Azog, also known as the Pale Orc or the Defiler rides to battle on top of his White Warg. He commands a warband of Hunter Orcs as he attempts to hunt down Thorin Oakenshield. In this review of the Finecast model of Azog I’ll be looking at the pros and cons and also be offering some tips on how to assemble the model more easily.
The box art is nicely done with the front and back both showing the model painted. There is a list of paints on the back which isn’t very good. Two grey paints, a black a white and a metal. You’re going to need more then that to paint this model. (I will be producing a tutorial in the near future).
Opening the box, we’re greeted with a plastic clamshell with four resin sprues and two bases. The mounted Azog actually has a 50mm base, that’s 10mm bigger then the standard Warg models.
My cast is pretty good. I counted a total of 4 air bubbles and no loss of detail anywhere. There was no excessive amounts of flash either. I recommend you buy your Finecast models in store and open them there and then. If you do have a bad cast Games Workshop will replace them no questions asked. I actually thought my mounted Azog was completely missing his metal claw but the claw is actually on the warg’s back.
Using a pair of clippers I carefully snipped all the parts from the sprues. The first thing to do is straighten any parts that have warped when they’ve been pulled from the mold. His weapon shafts and claw arm were slightly bent and the two halves of the Warg didn’t match up at all leaving huge join gaps. To straighten resin I find using a hairdryer works best. Each Warg body piece was heated for around 7 to 10 seconds and then pressed together and placed under a running cold water tap for around 10 seconds or so. This will set the pieces in their new shape. Be careful not to heat the legs up unless they need it. The weapon shafts and claw arm are so thin they literally need a one second blast from an already warm hairdryer, then gently pull the head of the weapon away from the hand holding the weapon. Run it under cold water again to set it. Be careful with electrical goods like hairdryers around running water.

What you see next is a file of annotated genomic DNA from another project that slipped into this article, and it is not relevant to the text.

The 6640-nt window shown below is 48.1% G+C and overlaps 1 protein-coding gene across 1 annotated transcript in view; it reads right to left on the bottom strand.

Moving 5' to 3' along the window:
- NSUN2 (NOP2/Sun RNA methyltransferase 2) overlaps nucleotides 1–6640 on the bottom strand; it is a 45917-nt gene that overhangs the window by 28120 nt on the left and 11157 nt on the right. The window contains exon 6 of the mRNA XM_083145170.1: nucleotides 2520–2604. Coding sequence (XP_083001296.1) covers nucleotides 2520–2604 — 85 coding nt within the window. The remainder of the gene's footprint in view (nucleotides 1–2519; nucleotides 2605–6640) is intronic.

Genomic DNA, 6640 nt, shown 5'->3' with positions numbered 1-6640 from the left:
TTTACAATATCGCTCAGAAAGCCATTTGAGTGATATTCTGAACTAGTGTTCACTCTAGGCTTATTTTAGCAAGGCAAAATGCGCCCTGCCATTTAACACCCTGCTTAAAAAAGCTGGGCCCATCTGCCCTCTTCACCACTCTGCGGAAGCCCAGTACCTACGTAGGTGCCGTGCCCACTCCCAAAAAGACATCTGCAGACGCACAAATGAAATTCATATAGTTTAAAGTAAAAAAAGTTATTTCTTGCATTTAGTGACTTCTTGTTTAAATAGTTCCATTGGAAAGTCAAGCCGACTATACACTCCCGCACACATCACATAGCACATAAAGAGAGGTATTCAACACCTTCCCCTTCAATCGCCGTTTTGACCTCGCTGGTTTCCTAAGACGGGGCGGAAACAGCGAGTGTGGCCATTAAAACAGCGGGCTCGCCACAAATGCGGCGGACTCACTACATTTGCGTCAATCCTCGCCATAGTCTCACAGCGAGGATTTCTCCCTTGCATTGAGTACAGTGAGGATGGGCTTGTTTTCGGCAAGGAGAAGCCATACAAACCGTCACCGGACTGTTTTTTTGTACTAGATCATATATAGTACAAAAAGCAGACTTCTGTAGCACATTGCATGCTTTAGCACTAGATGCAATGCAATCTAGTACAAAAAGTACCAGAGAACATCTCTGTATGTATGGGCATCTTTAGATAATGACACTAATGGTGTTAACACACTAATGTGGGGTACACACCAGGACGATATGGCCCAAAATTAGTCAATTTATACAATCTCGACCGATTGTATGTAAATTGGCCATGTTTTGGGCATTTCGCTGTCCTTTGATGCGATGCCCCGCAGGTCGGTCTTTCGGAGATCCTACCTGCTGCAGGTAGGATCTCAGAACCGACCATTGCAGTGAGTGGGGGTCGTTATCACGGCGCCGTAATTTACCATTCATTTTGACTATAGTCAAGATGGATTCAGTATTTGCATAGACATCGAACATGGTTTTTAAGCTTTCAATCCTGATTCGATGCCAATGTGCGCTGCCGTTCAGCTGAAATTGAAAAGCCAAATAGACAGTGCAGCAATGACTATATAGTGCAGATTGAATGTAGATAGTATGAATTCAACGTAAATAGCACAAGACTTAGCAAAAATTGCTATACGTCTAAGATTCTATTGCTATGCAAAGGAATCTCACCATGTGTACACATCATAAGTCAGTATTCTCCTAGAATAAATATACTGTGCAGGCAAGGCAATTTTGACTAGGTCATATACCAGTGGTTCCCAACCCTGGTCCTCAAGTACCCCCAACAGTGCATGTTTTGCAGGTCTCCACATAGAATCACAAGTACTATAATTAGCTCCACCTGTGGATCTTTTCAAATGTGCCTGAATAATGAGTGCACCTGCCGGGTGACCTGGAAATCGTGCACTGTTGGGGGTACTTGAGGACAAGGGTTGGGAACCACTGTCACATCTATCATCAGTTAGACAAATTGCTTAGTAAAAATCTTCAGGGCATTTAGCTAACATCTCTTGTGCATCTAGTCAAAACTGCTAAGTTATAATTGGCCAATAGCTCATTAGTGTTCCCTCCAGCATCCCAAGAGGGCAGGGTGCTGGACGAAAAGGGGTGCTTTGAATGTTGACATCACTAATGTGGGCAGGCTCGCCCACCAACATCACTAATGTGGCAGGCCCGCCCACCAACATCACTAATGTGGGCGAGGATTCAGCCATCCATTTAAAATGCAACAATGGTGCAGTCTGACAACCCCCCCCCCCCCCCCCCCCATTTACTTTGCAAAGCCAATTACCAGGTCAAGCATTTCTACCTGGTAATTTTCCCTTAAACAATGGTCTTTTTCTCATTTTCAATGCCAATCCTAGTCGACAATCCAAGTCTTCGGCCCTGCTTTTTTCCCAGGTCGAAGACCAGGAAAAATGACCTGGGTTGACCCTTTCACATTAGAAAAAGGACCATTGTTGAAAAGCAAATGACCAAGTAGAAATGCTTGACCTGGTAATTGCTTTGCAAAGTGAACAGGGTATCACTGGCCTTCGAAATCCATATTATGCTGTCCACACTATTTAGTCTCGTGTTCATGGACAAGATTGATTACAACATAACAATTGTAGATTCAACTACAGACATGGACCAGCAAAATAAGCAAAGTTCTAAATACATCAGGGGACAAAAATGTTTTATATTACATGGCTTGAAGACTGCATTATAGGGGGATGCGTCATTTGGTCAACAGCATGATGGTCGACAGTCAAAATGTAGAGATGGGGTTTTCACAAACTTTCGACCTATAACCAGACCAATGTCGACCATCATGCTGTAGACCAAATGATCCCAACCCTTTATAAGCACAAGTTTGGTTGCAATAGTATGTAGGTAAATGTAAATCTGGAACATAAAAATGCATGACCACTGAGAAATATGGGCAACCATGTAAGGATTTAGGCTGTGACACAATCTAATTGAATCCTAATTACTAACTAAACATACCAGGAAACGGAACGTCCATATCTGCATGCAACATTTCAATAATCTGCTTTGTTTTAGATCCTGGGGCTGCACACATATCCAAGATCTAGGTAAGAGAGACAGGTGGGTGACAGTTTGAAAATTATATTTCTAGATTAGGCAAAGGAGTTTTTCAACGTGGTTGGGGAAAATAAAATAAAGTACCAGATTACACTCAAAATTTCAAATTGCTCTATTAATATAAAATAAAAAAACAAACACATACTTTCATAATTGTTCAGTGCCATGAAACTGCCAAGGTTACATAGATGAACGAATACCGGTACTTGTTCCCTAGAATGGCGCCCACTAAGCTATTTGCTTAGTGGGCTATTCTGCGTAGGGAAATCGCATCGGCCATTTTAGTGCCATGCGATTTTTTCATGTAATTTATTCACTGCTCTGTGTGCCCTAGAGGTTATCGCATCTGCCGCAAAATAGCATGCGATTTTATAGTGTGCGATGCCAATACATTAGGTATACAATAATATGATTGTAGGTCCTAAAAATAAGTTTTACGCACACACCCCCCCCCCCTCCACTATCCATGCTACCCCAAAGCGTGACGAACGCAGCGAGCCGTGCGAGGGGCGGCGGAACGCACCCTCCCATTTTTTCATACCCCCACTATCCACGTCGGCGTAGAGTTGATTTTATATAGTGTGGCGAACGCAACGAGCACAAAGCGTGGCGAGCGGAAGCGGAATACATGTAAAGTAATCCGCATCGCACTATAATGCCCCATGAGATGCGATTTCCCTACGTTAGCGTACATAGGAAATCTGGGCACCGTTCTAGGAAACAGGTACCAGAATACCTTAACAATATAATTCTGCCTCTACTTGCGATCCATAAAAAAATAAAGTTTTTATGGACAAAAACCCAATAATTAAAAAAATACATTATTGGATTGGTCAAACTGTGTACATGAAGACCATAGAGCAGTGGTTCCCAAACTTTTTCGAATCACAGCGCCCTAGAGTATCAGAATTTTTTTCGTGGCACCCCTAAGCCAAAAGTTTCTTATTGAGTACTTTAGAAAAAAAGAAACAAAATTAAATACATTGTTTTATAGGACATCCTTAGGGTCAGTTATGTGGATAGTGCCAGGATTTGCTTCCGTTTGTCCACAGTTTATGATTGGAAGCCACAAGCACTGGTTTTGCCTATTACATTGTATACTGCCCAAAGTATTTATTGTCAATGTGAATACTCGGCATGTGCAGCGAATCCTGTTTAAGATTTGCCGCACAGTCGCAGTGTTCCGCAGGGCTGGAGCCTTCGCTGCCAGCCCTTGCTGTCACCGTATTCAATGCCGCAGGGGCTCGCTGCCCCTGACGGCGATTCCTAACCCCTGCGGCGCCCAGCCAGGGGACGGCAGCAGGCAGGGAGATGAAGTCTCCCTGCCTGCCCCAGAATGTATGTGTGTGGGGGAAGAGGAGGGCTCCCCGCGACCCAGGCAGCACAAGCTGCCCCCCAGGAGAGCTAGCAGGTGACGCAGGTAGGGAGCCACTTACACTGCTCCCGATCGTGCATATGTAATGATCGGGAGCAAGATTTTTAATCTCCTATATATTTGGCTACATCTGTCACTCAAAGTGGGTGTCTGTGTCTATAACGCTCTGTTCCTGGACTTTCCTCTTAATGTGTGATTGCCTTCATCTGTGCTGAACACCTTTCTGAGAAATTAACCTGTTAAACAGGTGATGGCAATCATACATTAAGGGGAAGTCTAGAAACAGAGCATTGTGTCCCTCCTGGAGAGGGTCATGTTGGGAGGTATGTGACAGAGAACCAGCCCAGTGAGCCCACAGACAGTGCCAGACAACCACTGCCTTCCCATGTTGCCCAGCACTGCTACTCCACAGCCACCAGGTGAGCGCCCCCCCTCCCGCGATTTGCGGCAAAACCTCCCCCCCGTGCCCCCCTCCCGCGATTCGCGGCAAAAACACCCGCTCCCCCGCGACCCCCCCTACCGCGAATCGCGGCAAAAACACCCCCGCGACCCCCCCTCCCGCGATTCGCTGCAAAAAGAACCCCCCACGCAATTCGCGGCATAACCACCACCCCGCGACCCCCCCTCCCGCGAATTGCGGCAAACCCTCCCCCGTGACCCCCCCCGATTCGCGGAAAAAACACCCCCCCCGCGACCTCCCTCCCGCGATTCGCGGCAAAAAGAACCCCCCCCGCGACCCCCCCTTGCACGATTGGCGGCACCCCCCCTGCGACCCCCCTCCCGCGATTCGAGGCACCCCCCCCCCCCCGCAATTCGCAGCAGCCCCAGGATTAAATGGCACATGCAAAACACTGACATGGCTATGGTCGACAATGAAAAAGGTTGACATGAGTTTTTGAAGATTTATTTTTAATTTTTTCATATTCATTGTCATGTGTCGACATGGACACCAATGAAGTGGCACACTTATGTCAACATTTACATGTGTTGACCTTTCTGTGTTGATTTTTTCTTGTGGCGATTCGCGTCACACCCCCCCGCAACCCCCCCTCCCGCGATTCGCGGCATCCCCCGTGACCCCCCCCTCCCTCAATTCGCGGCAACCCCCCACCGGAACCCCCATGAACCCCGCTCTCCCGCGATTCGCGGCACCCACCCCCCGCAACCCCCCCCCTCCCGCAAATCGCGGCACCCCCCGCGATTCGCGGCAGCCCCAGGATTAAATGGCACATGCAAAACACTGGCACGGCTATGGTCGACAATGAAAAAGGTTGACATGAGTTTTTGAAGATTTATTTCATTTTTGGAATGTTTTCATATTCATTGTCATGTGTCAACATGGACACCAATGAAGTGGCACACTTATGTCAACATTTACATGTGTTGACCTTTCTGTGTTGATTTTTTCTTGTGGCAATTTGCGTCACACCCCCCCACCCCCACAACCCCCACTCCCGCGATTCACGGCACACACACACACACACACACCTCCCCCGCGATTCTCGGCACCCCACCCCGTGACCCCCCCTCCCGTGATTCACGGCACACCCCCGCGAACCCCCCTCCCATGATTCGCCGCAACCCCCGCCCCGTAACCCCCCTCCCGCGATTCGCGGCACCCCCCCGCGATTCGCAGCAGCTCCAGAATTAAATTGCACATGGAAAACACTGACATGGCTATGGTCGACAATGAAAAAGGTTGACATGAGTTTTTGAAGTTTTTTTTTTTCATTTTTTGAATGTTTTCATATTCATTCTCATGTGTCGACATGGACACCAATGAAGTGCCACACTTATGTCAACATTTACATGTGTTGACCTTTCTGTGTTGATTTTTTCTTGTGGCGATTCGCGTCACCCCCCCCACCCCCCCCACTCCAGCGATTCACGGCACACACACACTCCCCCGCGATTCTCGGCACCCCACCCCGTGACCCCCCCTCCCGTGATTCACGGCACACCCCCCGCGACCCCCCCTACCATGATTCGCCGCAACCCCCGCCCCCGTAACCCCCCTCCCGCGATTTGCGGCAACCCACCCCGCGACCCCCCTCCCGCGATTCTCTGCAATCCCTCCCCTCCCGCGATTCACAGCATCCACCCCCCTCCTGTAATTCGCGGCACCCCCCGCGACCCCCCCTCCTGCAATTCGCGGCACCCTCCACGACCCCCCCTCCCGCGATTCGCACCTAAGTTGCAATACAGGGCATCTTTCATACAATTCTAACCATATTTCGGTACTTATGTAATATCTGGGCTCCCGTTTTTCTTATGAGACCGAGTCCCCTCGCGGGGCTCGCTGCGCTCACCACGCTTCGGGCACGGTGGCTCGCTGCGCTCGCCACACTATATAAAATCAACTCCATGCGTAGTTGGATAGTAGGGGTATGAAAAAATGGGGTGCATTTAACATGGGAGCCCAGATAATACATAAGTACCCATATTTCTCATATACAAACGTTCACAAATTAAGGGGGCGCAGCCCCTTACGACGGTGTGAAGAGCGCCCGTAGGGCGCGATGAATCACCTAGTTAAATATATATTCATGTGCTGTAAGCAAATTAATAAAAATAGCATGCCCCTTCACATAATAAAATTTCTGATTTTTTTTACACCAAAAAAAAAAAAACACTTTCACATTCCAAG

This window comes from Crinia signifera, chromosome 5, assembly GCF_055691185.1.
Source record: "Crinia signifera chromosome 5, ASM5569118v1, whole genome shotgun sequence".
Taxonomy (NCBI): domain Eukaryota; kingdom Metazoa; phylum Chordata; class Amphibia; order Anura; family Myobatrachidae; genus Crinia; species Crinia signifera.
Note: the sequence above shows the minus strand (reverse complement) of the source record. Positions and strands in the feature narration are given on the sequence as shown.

Use a file to remove any moldlines. Resin is a really soft material. Files and craft knifes go through it really easily. Always cut away from yourself. Once the parts are straight and clean glue them together using super glue.
I used Greenstuff and Liquid Greenstuff to plug any joins. I have some tips on using Greenstuff and resculpting fur here. I also based Azog onto a piece of garden slate.
This box set is pretty good. The likeness of the characters to the film is accurate and the poses are really nice. Using a few simple tricks I picked up from years of working with Forge World resin this kit presented no major problems. £25 is a bit much for a single man sized model and cavalry model, but you only need to buy this set once so it’s not all bad.
Check out my other Hobbit posts here or the extensive collection of tutorials I’ve created for the Hobbit here. So long as you guys keep showing an interest in the Hobbit, I’ll keep trying to post about it.
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